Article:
As I write this post, I can’t help but think about the bootleg copy of “Napoleon Dynamite” that the other Rangers and I would watch over and over again while we were deployed to Afghanistan. “Girls only like guys that have skills. You know, like bow-fighting skills, computer-hacking skills….”

We never learned any bow-fighting skills, and computer hacking falls under the domain of others, but special operations soldiers do employ an array of hard-learned and much-sought-after skills. This is why so much time is invested in training each soldier, and why they are worth so much money to various companies after they leave the military.

If a company like Bancroft is looking to hire someone who is a trained medic, sniper qualified, and has previous experience training foreign soldiers, there is really only one place for them to look: special operations veterans. By the end of their time in uniform, a lot of guys end up with some highly unique skill sets. Here, we will identify the top ten, but of course there are plenty more that could be added, including a few that are best left unsaid.

Here are the top ten special operations skills.

1. Combatives

combatives

Combatives are conducted frequently in the special operations community, often as a form of physical training performed each morning by Rangers and Special Forces soldiers. Derived from Gracie jiu-jitsu, Army combatives aren’t just about learning hand-to-hand combat. They are about instilling warrior values in each individual soldier and giving him (or her) the self confidence to know that they are a human weapon, and never out of the fight.

2. Military free-fall

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Military free-fall is an insertion technique that includes two forms of parachuting: The first is known as high-altitude low-opening (HALO), the second, high-altitude high-opening (HAHO). Both techniques involve jumping from airplanes at very high altitudes, so high that the jumper has to be on oxygen so they don’t asphyxiate due to the thin air.

In a HALO jump, parachutes are deployed around 4,000 feet above ground level (AGL). In a HAHO jump, parachutes are deployed almost immediately upon exiting the aircraft, up to 30,000 feet AGL. Today, the Military Free-Fall Advanced Tactical Infiltration Course teaches special operations soldiers how to parachute while wearing a full combat load, and to be ready to fight the second they hit the ground.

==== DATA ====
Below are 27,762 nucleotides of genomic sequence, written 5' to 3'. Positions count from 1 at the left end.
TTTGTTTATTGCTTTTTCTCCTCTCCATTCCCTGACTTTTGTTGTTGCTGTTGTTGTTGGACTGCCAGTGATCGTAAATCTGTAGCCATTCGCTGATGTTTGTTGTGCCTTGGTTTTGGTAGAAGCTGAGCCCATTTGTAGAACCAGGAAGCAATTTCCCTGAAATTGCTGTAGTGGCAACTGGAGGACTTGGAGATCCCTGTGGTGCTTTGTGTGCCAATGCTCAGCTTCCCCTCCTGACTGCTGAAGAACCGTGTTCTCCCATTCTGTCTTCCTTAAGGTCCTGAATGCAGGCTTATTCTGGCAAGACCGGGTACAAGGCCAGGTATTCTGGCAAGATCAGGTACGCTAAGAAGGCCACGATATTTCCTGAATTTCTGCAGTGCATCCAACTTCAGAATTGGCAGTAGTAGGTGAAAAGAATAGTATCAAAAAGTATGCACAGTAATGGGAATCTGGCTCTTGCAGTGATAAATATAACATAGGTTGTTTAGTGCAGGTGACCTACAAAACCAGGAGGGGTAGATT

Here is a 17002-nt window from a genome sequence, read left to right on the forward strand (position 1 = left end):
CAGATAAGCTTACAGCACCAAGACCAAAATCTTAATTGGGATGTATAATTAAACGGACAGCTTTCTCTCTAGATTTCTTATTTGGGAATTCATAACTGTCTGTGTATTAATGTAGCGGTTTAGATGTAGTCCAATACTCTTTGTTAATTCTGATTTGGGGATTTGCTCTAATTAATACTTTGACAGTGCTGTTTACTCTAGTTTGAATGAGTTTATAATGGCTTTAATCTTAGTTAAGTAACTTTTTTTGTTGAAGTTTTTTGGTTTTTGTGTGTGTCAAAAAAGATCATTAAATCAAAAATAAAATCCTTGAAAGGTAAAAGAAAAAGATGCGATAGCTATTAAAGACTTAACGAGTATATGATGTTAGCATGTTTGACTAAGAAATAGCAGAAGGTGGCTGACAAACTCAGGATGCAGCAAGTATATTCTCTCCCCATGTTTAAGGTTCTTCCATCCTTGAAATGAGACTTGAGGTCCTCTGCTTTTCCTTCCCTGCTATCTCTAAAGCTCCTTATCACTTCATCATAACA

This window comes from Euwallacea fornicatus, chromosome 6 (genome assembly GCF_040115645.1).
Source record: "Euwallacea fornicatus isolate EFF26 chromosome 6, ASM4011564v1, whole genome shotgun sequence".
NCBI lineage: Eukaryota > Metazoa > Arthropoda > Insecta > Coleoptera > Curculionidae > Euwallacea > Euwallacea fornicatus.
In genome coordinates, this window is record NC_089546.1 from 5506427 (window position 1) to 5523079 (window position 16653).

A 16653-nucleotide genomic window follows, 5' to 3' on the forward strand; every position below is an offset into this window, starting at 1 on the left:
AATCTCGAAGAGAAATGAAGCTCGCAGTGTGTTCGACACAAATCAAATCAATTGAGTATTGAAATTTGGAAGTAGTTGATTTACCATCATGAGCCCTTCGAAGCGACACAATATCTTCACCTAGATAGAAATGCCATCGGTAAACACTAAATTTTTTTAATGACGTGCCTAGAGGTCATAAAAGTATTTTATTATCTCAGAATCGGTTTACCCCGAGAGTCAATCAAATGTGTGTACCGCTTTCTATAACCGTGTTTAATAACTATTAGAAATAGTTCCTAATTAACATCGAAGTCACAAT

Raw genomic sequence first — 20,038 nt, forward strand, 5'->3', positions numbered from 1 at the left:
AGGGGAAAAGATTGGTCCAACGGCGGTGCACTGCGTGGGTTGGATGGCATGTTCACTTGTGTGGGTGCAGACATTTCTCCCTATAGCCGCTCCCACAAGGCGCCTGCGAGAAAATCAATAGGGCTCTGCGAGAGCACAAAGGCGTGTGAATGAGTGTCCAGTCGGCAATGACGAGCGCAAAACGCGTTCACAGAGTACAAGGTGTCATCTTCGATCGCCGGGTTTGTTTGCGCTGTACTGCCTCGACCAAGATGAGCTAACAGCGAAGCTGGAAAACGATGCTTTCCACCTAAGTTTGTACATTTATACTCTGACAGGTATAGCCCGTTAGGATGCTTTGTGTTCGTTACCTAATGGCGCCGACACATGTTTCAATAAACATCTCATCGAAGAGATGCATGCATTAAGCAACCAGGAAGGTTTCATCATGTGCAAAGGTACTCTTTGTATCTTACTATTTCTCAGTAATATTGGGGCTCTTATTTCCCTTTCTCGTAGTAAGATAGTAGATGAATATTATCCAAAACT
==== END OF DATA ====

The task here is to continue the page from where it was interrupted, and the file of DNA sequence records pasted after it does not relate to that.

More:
3. Combat diving

Soldiers perform a seaborne infiltration as part of training at the Special Forces Underwater Operations School in Key West, Fla. The four-week long Combat Diver Qualification Course run by the U.S. Army John F. Kennedy Special Warfare Center and School, trains qualified combat divers in a variety of waterborne operations.

Special Forces Under Water Operations School (SFUWO) teaches Special Forces combat divers aquatic surface and subsurface infiltration. Divers can use either traditional scuba or re-breathers that do not produce a signature, such as bubbles. Combat divers are physically as well as mentally trained and conditioned for rigorous maritime special operations. They are trained in drown-proofing, night operations, navigation, infiltration, deep dives, physics, physiology, airborne, long-distance surface swims, small boat operations, and Zodiac (rigid-hulled inflatable boat) and kayak use. SFUWO training teaches students how to plan and conduct special operations missions in an aquatic environment.

4. Fast-roping

SPIES

While commonly seen in public demonstrations, there was a time when fast-roping was considered a classified infiltration technique. First developed by Delta Force with some help from the British Special Air Service, fast-roping involves attaching a thick, braided rope to a mount on the side of a helicopter.

Once deployed, special operations soldiers slide down the rope—a tricky proposition when loaded down with 80 pounds of combat equipment.  Fast-roping is known by the acronym FRIES, which stands for Fast Roping Insertion and Extraction System. An alternate method called SPIES (Special Purpose Insertion and Extraction System) can be utilized for extracting small teams of SOF soldiers.

5. Sniper training

snipers

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The Special Forces Sniper Course is an eight-week course of instruction to train special operations snipers. Despite the name of the course, Green Berets aren’t the only ones in attendance; Rangers and Delta Force operators attend as well. While ghillie-suit stalks are still graded events, much has changed from the hoary old Tom Berenger days of sniper fieldcraft. Today, students also learn to use ballistic computers, surveillance devices, and digital photography, all in addition to training to hollow out a human skull with a M110 semi-automatic sniper rifle.

6. Aerial platform support